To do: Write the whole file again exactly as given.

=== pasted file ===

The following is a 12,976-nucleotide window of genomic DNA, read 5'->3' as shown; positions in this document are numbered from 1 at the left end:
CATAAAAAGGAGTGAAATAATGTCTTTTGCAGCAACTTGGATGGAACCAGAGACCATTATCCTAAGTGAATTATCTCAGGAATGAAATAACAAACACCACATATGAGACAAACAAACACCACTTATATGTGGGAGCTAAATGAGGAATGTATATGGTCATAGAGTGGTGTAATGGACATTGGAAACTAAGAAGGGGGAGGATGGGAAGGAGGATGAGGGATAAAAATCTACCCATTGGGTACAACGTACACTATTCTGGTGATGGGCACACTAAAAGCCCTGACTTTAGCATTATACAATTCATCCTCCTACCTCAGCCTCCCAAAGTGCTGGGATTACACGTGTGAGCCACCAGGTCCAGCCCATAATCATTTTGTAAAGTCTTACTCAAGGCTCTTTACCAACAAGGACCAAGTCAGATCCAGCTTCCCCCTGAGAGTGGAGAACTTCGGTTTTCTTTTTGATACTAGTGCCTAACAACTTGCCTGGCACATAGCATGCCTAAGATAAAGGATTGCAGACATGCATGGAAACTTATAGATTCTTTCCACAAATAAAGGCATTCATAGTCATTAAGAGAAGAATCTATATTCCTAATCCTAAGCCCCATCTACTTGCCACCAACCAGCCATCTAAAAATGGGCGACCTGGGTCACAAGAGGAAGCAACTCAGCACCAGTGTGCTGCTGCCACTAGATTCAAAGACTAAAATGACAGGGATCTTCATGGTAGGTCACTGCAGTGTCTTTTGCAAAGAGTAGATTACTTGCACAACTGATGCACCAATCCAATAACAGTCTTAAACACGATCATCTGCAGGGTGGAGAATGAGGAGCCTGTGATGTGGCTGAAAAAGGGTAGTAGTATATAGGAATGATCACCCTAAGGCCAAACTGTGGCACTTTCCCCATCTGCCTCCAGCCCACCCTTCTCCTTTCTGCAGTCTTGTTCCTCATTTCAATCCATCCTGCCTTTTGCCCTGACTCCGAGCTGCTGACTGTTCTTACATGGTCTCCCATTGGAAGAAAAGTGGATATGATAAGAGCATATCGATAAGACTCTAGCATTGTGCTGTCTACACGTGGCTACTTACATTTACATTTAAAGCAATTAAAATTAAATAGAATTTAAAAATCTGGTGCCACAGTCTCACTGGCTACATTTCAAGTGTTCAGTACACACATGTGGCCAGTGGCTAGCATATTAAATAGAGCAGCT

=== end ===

The following is a 12,976-nucleotide window of genomic DNA, read 5'->3' as shown; positions in this document are numbered from 1 at the left end:
CATAAAAAGGAGTGAAATAATGTCTTTTGCAGCAACTTGGATGGAACCAGAGACCATTATCCTAAGTGAATTATCTCAGGAATGAAATAACAAACACCACATATGAGACAAACAAACACCACTTATATGTGGGAGCTAAATGAGGAATGTATATGGTCATAGAGTGGTGTAATGGACATTGGAAACTAAGAAGGGGGAGGATGGGAAGGAGGATGAGGGATAAAAATCTACCCATTGGGTACAACGTACACTATTCTGGTGATGGGCACACTAAAAGCCCTGACTTTAGCATTATACAATTCATCCTCCTACCTCAGCCTCCCAAAGTGCTGGGATTACACGTGTGAGCCACCAGGTCCAGCCCATAATCATTTTGTAAAGTCTTACTCAAGGCTCTTTACCAACAAGGACCAAGTCAGATCCAGCTTCCCCCTGAGAGTGGAGAACTTCGGTTTTCTTTTTGATACTAGTGCCTAACAACTTGCCTGGCACATAGCATGCCTAAGATAAAGGATTGCAGACATGCATGGAAACTTATAGATTCTTTCCACAAATAAAGGCATTCATAGTCATTAAGAGAAGAATCTATATTCCTAATCCTAAGCCCCATCTACTTGCCACCAACCAGCCATCTAAAAATGGGCGACCTGGGTCACAAGAGGAAGCAACTCAGCACCAGTGTGCTGCTGCCACTAGATTCAAAGACTAAAATGACAGGGATCTTCATGGTAGGTCACTGCAGTGTCTTTTGCAAAGAGTAGATTACTTGCACAACTGATGCACCAATCCAATAACAGTCTTAAACACGATCATCTGCAGGGTGGAGAATGAGGAGCCTGTGATGTGGCTGAAAAAGGGTAGTAGTATATAGGAATGATCACCCTAAGGCCAAACTGTGGCACTTTCCCCATCTGCCTCCAGCCCACCCTTCTCCTTTCTGCAGTCTTGTTCCTCATTTCAATCCATCCTGCCTTTTGCCCTGACTCCGAGCTGCTGACTGTTCTTACATGGTCTCCCATTGGAAGAAAAGTGGATATGATAAGAGCATATCGATAAGACTCTAGCATTGTGCTGTCTACACGTGGCTACTTACATTTACATTTAAAGCAATTAAAATTAAATAGAATTTAAAAATCTGGTGCCACAGTCTCACTGGCTACATTTCAAGTGTTCAGTACACACATGTGGCCAGTGGCTAGCATATTAAATAGAGCAGCT